Anne S. Meltzer

Lehigh University

2016 Ambassador Award Winner

Anne S. Meltzer  was awarded the 2016 Ambassador Award at the AGU Fall Meeting Honors Ceremony, held on 14 December 2016 in San Francisco, Calif. The award is in recognition for “outstanding contributions to one or more of the following area(s): societal impact, service to the Earth and space community, scientific leadership, and promotion of talent/career pool.”


For 2 decades, Anne S. Meltzer has been a leader in developing -community–driven science initiatives and in ensuring that community priorities guide organizations such as the Incorporated Research Institutions for Seismology (IRIS).

Dr. Meltzer’s leadership was key in shaping a groundswell of community interest into the National Science Foundation (NSF) -EarthScope facility and science program. She helped to develop the concept for the USArray—a rolling transportable array of broadband seismic stations that spanned the contiguous United States and is now in Alaska, plus permanent stations and targeted temporary arrays—and she played an important role in building consensus and crafting the plan for the EarthScope facility (funded by Congress at $200 million) that also included the Plate Boundary Observatory and the San Andreas Fault Observatory at Depth (-SAFOD) San Andreas drilling project. Dr. Meltzer coordinated the USArray Steering Committee (1999–2002), was a key member of the -EarthScope Executive Committee, and chaired the IRIS Board of Directors during this critical period.

Dr. Meltzer has continued as a leader within -EarthScope and IRIS on the EarthScope Science and Education Committee (2002–2005) and as chair of the -EarthScope Program Committee (2005–2008), chair of the -EarthScope Facility Management Review (2011), chair of the IRIS -USArray Advisory Committee (2012–2013), and chair (since 2014) of the IRIS Board of Directors. She was an early proponent of -EarthScope–related education and outreach, which, through vibrant programs and the work of many people, has carried this science to thousands of students, teachers, and members of the public. Scores of undergraduates were recruited to help locate sites for transportable array stations, and Dr. Meltzer herself coordinated the student siting effort in Pennsylvania, New Jersey, Maryland, and Delaware.

Dr. Meltzer has worked to expand seismological expertise in developing countries, through research collaborations in Pakistan, Tibet, Mongolia, and Chile and as white paper author and founding chair of the IRIS Committee for International Development Seismology (2008–2011). One highlight was the 2011 NSF -Pan–American Advanced Studies Institute in Ecuador, a -2-week immersion in seismology for over 30 students and young faculty. Dr. Meltzer also played a pivotal role in a May 2015 workshop in Chile that gathered more than 100 researchers to discuss best practices for modern geophysical networks and led a 2016 IRIS seismometer deployment to record aftershocks of a damaging earthquake in Ecuador.

In summary, Dr. Meltzer’s work has enabled hundreds of researchers worldwide to excel scientifically and thousands of students and members of the public to be inspired by the Earth sciences.

—Karen M. Fischer, Brown University, Providence, R.I.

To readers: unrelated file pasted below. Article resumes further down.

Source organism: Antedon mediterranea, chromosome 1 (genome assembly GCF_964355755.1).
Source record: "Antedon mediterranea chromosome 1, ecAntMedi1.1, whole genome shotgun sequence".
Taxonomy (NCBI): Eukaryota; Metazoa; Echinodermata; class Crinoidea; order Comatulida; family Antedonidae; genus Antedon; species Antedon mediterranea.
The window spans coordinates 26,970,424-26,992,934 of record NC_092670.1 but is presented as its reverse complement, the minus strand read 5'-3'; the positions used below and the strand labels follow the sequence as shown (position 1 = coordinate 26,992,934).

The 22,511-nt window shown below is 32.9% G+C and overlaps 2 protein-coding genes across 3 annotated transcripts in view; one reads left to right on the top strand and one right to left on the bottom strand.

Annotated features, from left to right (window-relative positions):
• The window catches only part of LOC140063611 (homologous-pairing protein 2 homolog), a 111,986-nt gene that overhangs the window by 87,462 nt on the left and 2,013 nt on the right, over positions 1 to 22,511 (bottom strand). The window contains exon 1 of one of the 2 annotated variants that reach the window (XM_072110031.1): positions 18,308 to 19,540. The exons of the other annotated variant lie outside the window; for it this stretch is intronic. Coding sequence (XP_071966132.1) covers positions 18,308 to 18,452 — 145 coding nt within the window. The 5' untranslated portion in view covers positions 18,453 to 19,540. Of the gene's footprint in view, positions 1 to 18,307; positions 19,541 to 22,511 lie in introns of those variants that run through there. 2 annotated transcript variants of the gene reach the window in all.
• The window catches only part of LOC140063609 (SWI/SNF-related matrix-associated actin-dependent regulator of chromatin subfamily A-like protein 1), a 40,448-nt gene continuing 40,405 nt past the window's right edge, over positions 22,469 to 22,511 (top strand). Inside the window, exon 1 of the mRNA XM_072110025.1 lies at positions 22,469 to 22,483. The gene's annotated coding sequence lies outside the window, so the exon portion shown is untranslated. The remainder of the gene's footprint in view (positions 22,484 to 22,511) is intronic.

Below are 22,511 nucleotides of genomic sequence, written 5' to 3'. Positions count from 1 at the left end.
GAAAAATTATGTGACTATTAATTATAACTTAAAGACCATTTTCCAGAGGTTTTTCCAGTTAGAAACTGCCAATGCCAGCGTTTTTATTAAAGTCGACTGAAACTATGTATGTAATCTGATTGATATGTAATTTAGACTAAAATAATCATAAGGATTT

I am honored to receive an AGU Ambassador Award and am grateful to Karen Fischer and other colleagues for nominating me. It is rewarding to have been in a position to help advance community initiatives at various points in my career.

Science is first and foremost a human endeavor, and academic consortia like IRIS have demonstrated that working together, we can achieve remarkable scientific advances. What started as a vision for shared facilities for collection and curation of seismic and other geophysical data, built on principles of open access to data and engagement of individuals across a spectrum of institutions in the United States and abroad, has built a community of scientists with global reach and impact.

The community of scientists who first conceived of -USArray, PBO, and -SAFOD, in partnership with funding agencies like the NSF and USGS, brought -EarthScope from spark to ignition and transformed the Earth sciences. As a multi-decadal infrastructure and science program, -EarthScope has provided insights into Earth structure and dynamics on a continental scale, engaged a new generation of Earth scientists who easily work with big data and as part of interdisciplinary teams, and sparked the imagination of the next generation of scientists by directly engaging the public in the largest Earth science experiment conducted to date. New community initiatives like subduction zone observatories have the potential to do the same while contributing to the science behind hazards related to earthquakes, volcanoes, and landslides around the Pacific Rim and the Caribbean.

I have benefited from being a member of a diverse scientific community and the shared resources managed by IRIS. Community resources and collaborations with colleagues have allowed me and my students to pursue research in some of the most phenomenal places in the world in terms of Earth processes and sheer beauty, and to meet and get to know the most remarkable and culturally diverse people. We have been welcomed and received support everywhere we have worked and in turn have tried to give back in kind by supporting the communities who supported us and by collaborating with our colleagues abroad to build capacity in their countries. Many geoscientists working internationally, in ways both small and large, do the same. By building capacity at home and abroad, we extend the community of scientists studying our planet, how it works, and our relationship to it.

—Anne S. Meltzer, Lehigh University, Bethlehem, Pa.